NYC Schools Career and Technical Education: A Critical Need for our Students and our City’s Economy

This panel will examine the benefits and challenges of Career and Technical Education in NYC high schools. In this time of protests and heightened awareness of inequitable economic disparities and opportunities, CTE is more critical than ever. The program, currently enrolling 70,000 students in 302 CTE courses in 135 high schools, gives students a competitive edge, providing a pathway to advanced training, pre-apprenticeship programs, post-secondary education and entry level employment. CTE has been identified as a strategy to address the devastating middle skills crisis, a gap between the skills New Yorkers possess and the skilled labor needed by employers to fill higher quality and better paying jobs. Today the crisis persists with most starkly (pre-pandemic) 118,000 young people between the ages of 18 and 24 both out of school and out of work. 

CTE courses integrate academic and technical skills and are aligned with labor force needs. The courses, which are vast in number and cover the gamut of potential careers, are a boon to the NYC economy, no better demonstrated than in the time of this pandemic when CTE graduates have been in the vanguard of providing essential services to keep NYC running.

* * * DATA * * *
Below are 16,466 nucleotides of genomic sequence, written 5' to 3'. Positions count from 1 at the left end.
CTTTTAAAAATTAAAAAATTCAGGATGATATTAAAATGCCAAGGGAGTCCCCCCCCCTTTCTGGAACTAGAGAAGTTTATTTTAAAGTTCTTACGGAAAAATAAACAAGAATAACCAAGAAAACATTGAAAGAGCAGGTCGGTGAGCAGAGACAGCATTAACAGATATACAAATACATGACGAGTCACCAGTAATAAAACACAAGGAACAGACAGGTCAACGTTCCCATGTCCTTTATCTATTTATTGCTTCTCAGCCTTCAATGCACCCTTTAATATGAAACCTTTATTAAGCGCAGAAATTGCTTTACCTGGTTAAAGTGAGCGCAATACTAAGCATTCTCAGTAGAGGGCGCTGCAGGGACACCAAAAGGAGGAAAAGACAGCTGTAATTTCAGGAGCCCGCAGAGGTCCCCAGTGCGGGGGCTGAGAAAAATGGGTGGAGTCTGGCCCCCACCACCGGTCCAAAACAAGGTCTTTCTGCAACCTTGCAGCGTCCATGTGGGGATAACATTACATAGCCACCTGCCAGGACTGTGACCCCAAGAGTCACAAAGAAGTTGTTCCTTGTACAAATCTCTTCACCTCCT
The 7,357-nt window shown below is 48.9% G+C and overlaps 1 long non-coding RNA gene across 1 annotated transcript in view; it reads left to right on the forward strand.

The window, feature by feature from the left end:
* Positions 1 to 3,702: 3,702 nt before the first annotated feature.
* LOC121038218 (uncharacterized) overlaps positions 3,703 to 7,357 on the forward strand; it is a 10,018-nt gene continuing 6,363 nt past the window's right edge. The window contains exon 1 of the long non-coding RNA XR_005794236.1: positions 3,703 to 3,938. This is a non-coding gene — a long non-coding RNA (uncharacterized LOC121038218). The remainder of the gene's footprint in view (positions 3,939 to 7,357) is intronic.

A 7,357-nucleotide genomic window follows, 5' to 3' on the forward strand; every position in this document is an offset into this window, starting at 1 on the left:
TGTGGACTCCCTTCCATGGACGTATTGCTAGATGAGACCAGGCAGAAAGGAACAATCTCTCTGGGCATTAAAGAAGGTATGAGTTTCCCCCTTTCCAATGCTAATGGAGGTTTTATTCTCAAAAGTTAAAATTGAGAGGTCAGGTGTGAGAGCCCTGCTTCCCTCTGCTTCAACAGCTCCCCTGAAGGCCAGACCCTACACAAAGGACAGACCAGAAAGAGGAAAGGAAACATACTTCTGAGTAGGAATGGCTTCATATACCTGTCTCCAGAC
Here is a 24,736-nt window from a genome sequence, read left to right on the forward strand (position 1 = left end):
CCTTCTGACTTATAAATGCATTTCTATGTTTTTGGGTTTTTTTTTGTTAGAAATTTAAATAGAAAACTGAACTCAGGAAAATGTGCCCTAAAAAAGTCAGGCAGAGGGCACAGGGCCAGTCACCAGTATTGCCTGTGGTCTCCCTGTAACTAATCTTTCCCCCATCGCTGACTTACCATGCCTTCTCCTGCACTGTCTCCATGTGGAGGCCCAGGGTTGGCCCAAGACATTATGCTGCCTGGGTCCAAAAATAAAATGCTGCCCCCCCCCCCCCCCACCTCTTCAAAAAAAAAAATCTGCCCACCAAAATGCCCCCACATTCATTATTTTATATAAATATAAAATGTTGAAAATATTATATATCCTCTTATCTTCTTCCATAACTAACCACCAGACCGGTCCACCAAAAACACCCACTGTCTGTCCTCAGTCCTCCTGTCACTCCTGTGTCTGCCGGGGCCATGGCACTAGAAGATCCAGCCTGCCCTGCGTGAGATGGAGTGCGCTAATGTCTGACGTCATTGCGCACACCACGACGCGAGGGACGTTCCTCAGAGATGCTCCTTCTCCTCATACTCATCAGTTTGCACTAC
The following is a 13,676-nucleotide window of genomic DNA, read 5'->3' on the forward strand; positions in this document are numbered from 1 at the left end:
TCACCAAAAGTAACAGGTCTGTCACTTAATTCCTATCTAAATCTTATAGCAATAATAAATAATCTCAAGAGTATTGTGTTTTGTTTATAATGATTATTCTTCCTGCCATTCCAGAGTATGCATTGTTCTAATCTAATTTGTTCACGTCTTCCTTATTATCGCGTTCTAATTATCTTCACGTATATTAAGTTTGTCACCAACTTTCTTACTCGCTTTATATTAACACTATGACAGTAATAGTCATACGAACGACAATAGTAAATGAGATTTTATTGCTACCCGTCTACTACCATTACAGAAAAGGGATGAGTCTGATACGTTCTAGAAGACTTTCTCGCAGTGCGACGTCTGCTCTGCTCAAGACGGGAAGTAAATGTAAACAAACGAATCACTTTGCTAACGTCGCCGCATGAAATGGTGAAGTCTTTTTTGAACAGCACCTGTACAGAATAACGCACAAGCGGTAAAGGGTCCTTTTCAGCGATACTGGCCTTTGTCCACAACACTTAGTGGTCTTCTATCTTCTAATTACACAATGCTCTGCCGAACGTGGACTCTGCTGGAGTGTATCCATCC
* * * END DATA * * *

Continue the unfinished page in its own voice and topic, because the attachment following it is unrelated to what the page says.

Featured panelists include individuals key to CTE, including those with state and city oversight of CTE.  Discussion will include an analysis of the importance of CTE for our students and the NYC economy; Chancellor Carranza’s views on expanding CTE as set forth in a report required by legislation; federal regulations jeopardizing half of these vital programs; and the disruption caused by the pandemic on these courses which rely on hands-on learning and industry internships.  Is it time for CTE and attendant regulations to be reimagined? This Panel provides important insights into the impact of CTE and CTE as a measure to create viable economic opportunity for its students. 

Nick Chapman, President, Virtual Enterprises International

Hon. Alicia Hyndman, New York State Assemblywoman, District 29
Jack Powers, former Chair and current member, CTE Advisory Council
Sterling Roberson, Vice President for CTE, United Federation of Teachers
Mark Treyger, NYC Councilman & Chair Education Committee
Roger Turgeon, Principal , Food and Finance High School in NYC
Harini Venkatesh, Deputy Executive Director, CTE, Office of Post-secondary Readiness, NYC DOE


Sponsoring Committees:
Education & the Law
Labor & Employment
Children & the Law
Council on Children